Strong and dry, the famed Mistral wind barrels down from northern France, bringing clear skies and sunny weather to the Rhône Valley. Like its namesake, the new restaurant from Steve Distler and Scott Anderson, owners of Princeton’s celebrated Elements, is strong in concept, dry (well, BYO, anyway) and auspicious, adding to Princeton’s suddenly sunnier dining scene.
Actually, Mistral’s innovative, ever-evolving menu is not rooted just in France and the Mediterranean; it truly spans the globe—often within a single dish. I counted five countries represented in a notable plate of Jersey-grown zucchini tempura (Japan) with Romesco sauce (Spain), epazote (a Mexican herb), and a house-cured pork resembling Italian prosciutto, only silkier, less salty and sliced translucently thin.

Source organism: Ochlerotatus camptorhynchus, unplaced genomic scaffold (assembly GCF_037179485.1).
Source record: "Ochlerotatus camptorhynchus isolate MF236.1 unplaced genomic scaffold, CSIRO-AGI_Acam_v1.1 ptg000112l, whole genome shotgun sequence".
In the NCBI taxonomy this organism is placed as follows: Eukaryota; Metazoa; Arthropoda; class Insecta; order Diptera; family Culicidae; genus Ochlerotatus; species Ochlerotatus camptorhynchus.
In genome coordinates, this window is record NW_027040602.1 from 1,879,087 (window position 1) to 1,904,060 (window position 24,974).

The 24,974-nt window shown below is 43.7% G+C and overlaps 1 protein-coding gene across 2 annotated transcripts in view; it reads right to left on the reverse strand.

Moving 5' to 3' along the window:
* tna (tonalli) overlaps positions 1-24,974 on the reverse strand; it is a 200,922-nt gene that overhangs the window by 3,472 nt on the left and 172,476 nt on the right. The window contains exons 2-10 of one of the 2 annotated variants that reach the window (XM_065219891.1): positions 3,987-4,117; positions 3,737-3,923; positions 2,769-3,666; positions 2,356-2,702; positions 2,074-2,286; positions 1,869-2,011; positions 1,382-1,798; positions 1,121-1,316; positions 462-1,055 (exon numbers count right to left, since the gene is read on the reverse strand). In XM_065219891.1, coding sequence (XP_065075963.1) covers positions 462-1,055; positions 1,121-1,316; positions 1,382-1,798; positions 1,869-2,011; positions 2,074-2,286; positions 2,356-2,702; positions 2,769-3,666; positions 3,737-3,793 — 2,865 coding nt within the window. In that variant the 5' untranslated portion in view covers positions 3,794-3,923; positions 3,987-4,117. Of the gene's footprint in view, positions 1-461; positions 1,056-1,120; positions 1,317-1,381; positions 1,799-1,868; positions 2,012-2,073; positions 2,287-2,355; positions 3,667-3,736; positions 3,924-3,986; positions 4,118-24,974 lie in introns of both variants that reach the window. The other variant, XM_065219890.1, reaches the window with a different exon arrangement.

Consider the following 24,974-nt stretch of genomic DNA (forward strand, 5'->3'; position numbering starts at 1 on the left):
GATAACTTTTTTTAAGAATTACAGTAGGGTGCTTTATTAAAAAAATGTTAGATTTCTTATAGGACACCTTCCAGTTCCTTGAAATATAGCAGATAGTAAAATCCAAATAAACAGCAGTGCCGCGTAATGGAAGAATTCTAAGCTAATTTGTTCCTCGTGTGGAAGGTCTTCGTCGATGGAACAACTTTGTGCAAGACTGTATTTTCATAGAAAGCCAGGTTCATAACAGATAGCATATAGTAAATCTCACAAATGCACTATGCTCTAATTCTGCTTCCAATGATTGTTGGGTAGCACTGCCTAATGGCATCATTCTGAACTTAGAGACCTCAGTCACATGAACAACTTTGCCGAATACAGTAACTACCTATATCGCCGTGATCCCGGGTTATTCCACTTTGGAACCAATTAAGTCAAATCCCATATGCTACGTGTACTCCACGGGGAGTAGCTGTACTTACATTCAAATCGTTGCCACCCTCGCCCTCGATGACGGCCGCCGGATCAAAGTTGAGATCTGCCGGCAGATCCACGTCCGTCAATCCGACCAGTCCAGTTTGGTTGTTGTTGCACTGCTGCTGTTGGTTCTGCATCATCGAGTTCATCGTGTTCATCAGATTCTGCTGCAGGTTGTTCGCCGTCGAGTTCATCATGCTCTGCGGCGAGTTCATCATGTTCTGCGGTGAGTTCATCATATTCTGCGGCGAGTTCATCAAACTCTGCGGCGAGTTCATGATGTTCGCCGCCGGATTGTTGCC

The kitchen is a collaboration between Elements chef Anderson and his Mistral executive chef, Ben Nerenhausen, whom Anderson lured from the Michelin three-star restaurant at the Meadowood Resort in Napa Valley. Initially, menu development was a 50/50 effort, Nerenhausen told me in a phone conversation after my visits. “It was for me to see what Scott was looking for. Now, most of the decisions are mine.”
The exciting result is a slate of beautiful dishes that combine the familiar and the exotic in imaginative ways. That cured pork with the zucchini tempura? It’s made from the loin rather than the usual leg, Nerenhausen explained. “We leave the fat cap on and cure it for a week with juniper, garlic, rosemary and other herbs, then age it for about four months.”